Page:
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Publication numberUS5545635 A
Publication typeGrant
Application numberUS 08/448,061
Publication dateAug 13, 1996
Filing dateMay 23, 1995
Priority dateMay 23, 1995
Fee statusLapsed
Also published asCA2177115A1, EP0744176A2, EP0744176A3
Publication number08448061, 448061, US 5545635 A, US 5545635A, US-A-5545635, US5545635 A, US5545635A
InventorsHenry U. Bryant, Jeffrey A. Dodge, Masahiko Sato, Na N. Yang
Original AssigneeEli Lilly And Company
Export CitationBiBTeX, EndNote, RefMan
External Links: USPTO, USPTO Assignment, Espacenet
Inhibiting bone loss with equilenin
US 5545635 A
Abstract
The present invention provides methods of inhibiting bone loss in humans comprising administering to a patient in need of treatment an effective amount of d-equilenin, 17β-dihydroequilenin, and 17α-dihydroequilenin, and pharmaceutical formulations thereof.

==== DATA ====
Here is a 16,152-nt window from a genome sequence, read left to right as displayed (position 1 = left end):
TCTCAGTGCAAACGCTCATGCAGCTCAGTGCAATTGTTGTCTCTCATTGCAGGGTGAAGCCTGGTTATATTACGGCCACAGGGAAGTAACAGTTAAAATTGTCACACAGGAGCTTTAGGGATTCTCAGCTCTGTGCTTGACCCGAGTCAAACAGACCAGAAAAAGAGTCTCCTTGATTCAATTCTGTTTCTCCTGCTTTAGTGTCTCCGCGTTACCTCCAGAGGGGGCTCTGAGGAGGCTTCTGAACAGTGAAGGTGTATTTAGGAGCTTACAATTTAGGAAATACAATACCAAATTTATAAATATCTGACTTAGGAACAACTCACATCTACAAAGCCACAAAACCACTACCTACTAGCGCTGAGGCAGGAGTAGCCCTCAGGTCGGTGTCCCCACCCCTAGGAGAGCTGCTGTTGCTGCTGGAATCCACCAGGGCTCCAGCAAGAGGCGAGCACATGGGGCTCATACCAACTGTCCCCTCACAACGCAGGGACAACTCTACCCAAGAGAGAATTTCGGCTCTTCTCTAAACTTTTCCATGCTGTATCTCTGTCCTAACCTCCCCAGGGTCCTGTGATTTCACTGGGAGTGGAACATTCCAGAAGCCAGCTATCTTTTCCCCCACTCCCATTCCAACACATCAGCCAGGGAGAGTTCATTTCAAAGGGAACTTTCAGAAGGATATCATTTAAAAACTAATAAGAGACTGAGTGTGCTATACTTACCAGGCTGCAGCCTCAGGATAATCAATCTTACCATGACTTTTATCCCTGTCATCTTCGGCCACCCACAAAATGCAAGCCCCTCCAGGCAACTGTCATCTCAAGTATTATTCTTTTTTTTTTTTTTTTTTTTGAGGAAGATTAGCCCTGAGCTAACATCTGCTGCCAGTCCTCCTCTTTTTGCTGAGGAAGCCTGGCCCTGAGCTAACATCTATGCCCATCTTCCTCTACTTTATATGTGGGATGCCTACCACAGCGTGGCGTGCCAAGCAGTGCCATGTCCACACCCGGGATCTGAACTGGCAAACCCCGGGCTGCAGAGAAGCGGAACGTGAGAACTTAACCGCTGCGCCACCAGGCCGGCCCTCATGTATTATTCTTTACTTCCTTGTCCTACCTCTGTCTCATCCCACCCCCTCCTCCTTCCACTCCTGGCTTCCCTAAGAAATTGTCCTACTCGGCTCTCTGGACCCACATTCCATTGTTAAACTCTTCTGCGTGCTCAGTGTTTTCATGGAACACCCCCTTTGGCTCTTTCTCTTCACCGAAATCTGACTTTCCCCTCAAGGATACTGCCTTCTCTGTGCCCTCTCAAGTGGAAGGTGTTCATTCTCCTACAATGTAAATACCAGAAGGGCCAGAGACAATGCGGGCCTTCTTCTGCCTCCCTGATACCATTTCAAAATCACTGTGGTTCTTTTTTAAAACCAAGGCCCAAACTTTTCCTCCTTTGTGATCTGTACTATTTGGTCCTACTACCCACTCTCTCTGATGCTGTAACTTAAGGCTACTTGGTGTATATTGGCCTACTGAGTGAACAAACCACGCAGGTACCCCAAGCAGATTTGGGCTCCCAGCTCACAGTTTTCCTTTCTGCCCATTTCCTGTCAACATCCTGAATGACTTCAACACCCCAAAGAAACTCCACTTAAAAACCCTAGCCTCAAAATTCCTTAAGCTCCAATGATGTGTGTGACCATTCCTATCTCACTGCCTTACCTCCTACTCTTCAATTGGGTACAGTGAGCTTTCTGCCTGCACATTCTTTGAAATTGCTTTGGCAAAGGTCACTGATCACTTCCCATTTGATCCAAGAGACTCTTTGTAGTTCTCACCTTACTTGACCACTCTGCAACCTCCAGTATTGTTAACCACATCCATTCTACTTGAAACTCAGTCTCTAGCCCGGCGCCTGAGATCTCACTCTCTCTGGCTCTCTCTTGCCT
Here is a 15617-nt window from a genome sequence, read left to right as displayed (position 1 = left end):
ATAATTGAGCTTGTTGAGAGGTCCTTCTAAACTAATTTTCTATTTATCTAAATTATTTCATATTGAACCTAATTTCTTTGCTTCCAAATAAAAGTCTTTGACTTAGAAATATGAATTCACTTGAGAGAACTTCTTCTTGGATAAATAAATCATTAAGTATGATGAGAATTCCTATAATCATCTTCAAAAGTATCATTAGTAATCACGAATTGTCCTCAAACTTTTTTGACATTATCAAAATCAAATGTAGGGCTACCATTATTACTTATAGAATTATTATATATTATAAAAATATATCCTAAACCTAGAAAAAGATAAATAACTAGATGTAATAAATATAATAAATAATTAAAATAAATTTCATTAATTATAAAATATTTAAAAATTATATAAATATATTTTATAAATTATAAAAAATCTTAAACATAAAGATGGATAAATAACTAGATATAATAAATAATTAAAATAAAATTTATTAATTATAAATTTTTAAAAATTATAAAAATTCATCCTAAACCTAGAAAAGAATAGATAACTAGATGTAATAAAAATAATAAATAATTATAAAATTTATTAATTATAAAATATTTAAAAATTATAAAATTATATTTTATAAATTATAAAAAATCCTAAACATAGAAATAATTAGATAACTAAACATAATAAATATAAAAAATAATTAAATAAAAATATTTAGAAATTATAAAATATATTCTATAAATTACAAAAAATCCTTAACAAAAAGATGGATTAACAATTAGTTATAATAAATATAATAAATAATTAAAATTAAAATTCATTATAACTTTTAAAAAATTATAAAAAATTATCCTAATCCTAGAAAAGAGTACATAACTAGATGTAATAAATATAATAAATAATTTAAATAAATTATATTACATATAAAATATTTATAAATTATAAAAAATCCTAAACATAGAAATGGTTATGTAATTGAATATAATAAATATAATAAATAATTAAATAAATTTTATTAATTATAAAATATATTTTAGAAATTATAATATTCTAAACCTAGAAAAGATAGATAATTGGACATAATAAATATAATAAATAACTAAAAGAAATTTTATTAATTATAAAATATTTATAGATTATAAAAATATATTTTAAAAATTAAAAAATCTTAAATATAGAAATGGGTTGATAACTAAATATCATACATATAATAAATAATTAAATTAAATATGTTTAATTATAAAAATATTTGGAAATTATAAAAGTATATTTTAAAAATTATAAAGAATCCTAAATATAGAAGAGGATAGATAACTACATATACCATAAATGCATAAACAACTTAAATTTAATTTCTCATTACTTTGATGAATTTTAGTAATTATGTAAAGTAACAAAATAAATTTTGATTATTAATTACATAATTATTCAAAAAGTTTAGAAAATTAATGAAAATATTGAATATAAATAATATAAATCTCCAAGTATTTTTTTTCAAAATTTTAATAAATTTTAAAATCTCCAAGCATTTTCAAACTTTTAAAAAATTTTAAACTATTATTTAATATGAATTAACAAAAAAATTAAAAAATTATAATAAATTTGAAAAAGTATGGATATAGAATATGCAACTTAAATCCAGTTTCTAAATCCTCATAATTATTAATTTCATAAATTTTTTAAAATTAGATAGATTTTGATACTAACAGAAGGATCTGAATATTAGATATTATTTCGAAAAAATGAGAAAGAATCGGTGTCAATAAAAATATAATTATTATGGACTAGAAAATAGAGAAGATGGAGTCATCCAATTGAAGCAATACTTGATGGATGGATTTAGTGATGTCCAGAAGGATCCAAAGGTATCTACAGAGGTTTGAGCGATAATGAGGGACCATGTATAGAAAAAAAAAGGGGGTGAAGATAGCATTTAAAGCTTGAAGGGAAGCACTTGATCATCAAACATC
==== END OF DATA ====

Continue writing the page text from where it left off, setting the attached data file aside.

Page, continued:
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Claims(7)
We claim:
1. A method of inhibiting bone loss comprising administering to a patient in need of treatment an effective amount of a compound of formula I, II, or III ##STR2## or a pharmaceutically acceptable salt thereof.
2. A method according to claim 1 wherein said compound is d-equilenin, or a pharmaceutically acceptable salt thereof.
3. A method according to claim 1 wherein said compound is 17β-dihydroequilenin, or a pharmaceutically acceptable salt thereof.
4. A method according to claim 1 wherein said compound is 17α-dihydroequilenin, or a pharmaceutically acceptable salt thereof.
5. A method according to claim 1 wherein said patient is a female.
6. A method according to claim 5 wherein said female is a postmenopausal woman.
7. The method of claim 1 wherein said compound is administered by itself.
Description

The present invention relates to the fields of pharmacology and pharmaceutical chemistry, and provides methods for inhibiting the loss of bone in humans.